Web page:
Oates commanded the 15th Alabama Regiment when it made five unsuccessful charges July 2, 1863 up against the slopes of the Little Round Top at the Battle of Gettysburg. The 20th Maine Regiment, commanded by Col. Joshua Chamberlain held the position even as the Maine men ran out of ammunition and followed Chamberlain in a bayonet charge against the Oates and his Alabamians.
Despite the loss, Oates and his men became legendary in the South for their devotion to their cause, as the unit suffered 138 casualties out of the roughly 400 soldiers who marched 25 miles in 11 hours in order to join the fight that day. One of the dead was Oates’ brother John, who was wounded and died in a Union field hospital.
Jones released the ad at a time when there is a national debate about whether Confederate soldiers should be memorialized at all.
Cities like New Orleans and Baltimore have removed Confederate memorials, and monuments and statues to the Southern soldiers have been vandalized and the focus of protests.
In the Jones ad, the Democrat draws on that conflict between Oates and Chamberlain to make a greater point about political discourse today.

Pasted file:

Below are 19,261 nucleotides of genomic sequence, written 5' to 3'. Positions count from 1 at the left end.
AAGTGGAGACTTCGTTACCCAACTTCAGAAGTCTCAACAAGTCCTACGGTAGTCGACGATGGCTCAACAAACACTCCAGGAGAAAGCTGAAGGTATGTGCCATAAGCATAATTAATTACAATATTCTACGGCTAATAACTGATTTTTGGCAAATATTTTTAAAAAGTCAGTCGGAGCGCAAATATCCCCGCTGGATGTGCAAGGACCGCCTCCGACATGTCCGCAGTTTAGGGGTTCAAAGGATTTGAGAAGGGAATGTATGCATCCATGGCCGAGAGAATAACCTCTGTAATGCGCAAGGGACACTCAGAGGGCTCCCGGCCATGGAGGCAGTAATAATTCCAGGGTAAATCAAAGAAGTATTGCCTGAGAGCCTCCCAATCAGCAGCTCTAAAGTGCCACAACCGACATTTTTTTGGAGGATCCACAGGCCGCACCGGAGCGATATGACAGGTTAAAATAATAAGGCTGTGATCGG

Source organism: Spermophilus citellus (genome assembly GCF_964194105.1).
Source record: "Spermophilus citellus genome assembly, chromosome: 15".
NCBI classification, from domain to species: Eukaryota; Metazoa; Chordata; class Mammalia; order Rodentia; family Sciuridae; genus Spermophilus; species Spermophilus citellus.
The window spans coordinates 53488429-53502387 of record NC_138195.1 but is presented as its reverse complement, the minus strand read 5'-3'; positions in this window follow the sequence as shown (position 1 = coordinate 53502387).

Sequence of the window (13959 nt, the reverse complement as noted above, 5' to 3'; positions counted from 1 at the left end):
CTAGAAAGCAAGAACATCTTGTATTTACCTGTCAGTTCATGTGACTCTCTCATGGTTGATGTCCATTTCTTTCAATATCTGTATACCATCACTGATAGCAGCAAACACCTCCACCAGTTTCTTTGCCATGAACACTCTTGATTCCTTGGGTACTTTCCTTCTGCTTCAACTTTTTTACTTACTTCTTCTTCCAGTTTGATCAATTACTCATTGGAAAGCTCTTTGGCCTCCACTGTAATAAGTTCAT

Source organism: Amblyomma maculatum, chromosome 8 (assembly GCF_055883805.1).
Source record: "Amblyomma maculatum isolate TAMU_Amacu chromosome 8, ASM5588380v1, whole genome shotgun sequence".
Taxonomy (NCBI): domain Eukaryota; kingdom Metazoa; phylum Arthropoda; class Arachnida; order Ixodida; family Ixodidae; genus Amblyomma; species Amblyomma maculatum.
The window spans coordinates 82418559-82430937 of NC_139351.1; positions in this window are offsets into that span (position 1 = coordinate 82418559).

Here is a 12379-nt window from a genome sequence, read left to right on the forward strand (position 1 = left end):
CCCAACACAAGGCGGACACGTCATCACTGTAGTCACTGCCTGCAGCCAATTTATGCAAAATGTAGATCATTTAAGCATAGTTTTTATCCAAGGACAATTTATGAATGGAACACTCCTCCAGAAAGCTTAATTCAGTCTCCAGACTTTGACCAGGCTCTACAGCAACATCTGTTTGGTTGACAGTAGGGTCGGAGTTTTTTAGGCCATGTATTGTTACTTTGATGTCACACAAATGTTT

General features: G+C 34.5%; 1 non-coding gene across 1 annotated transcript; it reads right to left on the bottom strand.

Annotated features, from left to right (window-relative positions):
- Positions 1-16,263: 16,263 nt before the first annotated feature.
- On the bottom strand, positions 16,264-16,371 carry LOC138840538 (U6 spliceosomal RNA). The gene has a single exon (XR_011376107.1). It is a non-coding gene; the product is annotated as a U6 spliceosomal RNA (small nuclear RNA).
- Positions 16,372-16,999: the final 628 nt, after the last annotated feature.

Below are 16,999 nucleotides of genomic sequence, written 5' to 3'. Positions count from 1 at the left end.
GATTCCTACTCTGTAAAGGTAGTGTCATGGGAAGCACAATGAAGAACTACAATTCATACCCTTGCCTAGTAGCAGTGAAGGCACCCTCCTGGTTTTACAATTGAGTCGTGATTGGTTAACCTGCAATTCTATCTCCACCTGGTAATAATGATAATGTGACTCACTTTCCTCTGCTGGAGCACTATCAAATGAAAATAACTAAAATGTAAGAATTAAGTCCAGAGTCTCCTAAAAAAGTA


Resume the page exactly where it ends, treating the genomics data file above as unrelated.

“What brought those two brave men, one from Alabama and one from Maine, together was war—two sides believing so strongly in their cause that they were willing to die for it,” he said.
“Those times are past, long ago, and our country is better for it. But now we fight too often over other matters,” he said.
“It seems as if we’re coming apart. I want to go to Washington and meet the representatives from Maine and those from every other state not on a battlefield, but to find common ground, because there’s honor in compromise and civility,” he said.
“To pull together as a people and get things done for Alabama.”
Watch the Jones for Senate commercial “Honor” here:
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